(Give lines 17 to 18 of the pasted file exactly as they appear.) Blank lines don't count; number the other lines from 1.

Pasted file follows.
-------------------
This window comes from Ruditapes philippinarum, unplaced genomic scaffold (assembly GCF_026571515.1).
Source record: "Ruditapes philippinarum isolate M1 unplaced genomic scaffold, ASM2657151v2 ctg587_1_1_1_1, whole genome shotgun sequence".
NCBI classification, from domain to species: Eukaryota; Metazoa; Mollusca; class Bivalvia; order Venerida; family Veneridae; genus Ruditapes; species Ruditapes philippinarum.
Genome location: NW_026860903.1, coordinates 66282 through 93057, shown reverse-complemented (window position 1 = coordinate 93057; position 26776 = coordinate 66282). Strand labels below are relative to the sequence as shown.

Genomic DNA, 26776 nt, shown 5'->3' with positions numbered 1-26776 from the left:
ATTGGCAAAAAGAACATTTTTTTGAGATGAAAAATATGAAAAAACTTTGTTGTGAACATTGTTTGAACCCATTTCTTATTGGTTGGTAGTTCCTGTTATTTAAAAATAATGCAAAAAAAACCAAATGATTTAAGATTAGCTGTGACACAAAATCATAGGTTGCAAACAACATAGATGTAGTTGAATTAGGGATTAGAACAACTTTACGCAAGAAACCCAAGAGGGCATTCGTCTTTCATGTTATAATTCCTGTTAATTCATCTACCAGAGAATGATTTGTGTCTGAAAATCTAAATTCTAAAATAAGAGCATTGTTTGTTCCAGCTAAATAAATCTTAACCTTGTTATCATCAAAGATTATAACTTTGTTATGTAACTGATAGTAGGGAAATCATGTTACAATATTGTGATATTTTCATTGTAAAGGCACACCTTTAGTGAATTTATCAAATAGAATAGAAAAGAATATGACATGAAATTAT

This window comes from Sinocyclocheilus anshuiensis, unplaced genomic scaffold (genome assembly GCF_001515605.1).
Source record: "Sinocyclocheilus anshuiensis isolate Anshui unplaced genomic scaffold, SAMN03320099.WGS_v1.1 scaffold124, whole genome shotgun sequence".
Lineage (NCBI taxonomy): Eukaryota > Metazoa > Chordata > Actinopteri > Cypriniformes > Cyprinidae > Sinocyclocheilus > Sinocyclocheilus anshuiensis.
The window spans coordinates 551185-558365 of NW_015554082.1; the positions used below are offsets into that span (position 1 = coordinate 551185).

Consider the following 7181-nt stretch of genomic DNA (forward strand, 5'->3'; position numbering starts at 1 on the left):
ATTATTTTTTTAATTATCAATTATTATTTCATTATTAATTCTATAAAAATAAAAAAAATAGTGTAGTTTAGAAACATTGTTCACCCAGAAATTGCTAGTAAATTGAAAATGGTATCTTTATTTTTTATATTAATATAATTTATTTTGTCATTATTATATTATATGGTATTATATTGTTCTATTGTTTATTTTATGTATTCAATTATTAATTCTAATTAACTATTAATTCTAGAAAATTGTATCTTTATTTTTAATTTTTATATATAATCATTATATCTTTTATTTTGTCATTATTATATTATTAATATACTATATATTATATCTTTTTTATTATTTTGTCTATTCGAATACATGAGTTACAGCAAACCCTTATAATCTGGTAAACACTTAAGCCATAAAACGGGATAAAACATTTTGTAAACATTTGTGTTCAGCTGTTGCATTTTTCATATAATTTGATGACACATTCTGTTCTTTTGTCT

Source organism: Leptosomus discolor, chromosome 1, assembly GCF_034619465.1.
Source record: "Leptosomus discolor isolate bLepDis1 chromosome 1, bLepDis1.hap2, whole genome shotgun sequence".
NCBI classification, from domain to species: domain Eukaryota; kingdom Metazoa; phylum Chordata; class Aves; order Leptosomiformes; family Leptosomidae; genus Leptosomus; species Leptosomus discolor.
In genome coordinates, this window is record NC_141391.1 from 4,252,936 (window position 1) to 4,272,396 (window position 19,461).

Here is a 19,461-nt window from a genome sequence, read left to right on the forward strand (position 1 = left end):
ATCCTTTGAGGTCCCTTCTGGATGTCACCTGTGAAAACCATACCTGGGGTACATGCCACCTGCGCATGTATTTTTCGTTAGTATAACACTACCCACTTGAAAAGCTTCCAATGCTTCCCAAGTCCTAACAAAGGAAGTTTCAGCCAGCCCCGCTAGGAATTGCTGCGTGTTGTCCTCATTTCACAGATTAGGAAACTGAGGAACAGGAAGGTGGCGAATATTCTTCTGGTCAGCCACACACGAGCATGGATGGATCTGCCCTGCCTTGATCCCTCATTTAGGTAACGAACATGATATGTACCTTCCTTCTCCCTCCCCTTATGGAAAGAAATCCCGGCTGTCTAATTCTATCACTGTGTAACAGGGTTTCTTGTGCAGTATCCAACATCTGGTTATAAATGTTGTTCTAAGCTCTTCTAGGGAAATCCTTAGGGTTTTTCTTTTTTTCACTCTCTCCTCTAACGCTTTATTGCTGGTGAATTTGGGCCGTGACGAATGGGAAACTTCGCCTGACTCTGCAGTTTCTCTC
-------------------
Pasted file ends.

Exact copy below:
Here is a 19,461-nt window from a genome sequence, read left to right on the forward strand (position 1 = left end):
ATCCTTTGAGGTCCCTTCTGGATGTCACCTGTGAAAACCATACCTGGGGTACATGCCACCTGCGCATGTATTTTTCGTTAGTATAACACTACCCACTTGAAAAGCTTCCAATGCTTCCCAAGTCCTAACAAAGGAAGTTTCAGCCAGCCCCGCTAGGAATTGCTGCGTGTTGTCCTCATTTCACAGATTAGGAAACTGAGGAACAGGAAGGTGGCGAATATTCTTCTGGTCAGCCACACACGAGCATGGATGGATCTGCCCTGCCTTGATCCCTCATTTAGGTAACGAACATGATATGTACCTTCCTTCTCCCTCCCCTTATGGAAAGAAATCCCGGCTGTCTAATTCTATCACTGTGTAACAGGGTTTCTTGTGCAGTATCCAACATCTGGTTATAAATGTTGTTCTAAGCTCTTCTAGGGAAATCCTTAGGGTTTTTCTTTTTTTCACTCTCTCCTCTAACGCTTTATTGCTGGTGAATTTGGGCCGTGACGAATGGGAAACTTCGCCTGACTCTGCAGTTTCTCTC